Those of you who read my blog regularly will know that I really enjoy taking a small piece of historical evidence and turning it into a story about someone’s life. Well I’ve been at it again. I had ten minutes to kill in Knighton churchyard and spent it taking photographs of the gravestones of former Clarendon Park residents. The one that most took my fancy was that of Frederick Thomas Goodger, who “passed peacefully away” on 18th September 1908 aged 57. Alongside is Frederick’s wife Agnes Mary Goodger, who outlived him by 24 years and died aged 82, still living at their former address of 33 West Avenue.
How did I know that the Goodgers were Clarendon Park residents? It doesn’t say so on their grave stone, but some time ago I made a database of all the Clarendon Park residents who were buried at St Mary Magdalene, Knighton before 1952 (there’s around 850 of them), which comes in handy sometimes.
Frederick was born in Leicester in 1851, the son of a painter. He married Agnes Mary Price on 10th September 1872 at St Mary de Castro. Within a short time (from at least 1876) he had set himself up in business, as a butcher at 52 Shenton Street. He took a loan of £100 from Sir Thomas White’s charity– which is still helping people start up in business in Leicester – in 1879, gaving him the capital to expand and improve his business, and take on new and better premises at Clarendon Park. In 1891 he occupied 35 West Avenuen with wife, children and an apprentice. By 1901 he also occupied 33 West Avenue, which was just as his adult daughters were working as milliners and dressmakers at home and no one likes their frock and hat to smell of raw meat.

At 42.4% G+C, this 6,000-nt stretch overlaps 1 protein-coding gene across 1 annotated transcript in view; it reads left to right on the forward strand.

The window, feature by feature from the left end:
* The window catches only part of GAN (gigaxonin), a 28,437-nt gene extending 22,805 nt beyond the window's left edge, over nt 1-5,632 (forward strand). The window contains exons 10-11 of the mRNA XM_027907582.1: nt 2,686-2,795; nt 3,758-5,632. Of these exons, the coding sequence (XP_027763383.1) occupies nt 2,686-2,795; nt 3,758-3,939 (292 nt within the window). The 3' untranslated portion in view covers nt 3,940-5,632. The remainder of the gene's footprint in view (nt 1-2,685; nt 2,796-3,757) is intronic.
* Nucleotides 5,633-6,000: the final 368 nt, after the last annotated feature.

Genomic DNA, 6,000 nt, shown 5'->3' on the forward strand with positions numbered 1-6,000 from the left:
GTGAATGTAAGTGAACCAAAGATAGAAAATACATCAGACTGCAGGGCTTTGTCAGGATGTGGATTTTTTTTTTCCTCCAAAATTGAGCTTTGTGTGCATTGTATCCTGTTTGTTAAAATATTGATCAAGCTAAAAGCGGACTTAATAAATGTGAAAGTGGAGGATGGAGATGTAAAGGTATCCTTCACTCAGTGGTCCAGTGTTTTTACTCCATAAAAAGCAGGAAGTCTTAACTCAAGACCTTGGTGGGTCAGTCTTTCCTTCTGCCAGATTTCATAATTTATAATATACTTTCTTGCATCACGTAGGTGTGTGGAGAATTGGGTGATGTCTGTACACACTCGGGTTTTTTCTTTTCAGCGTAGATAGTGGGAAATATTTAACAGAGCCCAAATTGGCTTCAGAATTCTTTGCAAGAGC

After Frederick’s death, you might have expected Agnes his wife to live on the small amount left to her (£816) and her daughters’ assistance, but no – she gamely carried on the business with herself in the title role, so if you look at the trades directories of the 1910s you will find her under Butchers. Misses Beatrice and Mabel never married (they were already old-ish for marriage by the time of the War) and they continued making dresses and millinery, probably scratching out a fairly basic but respectable existence and still occupying 33 and 35 West Avenue. By the time Agnes died, there was nothing significant money-wise left to leave behind.
That’s another old shop I walk past most days, and I’m glad I decided to follow up the story behind Frederick and Agnes’s gravestone. Regards, Elizabeth.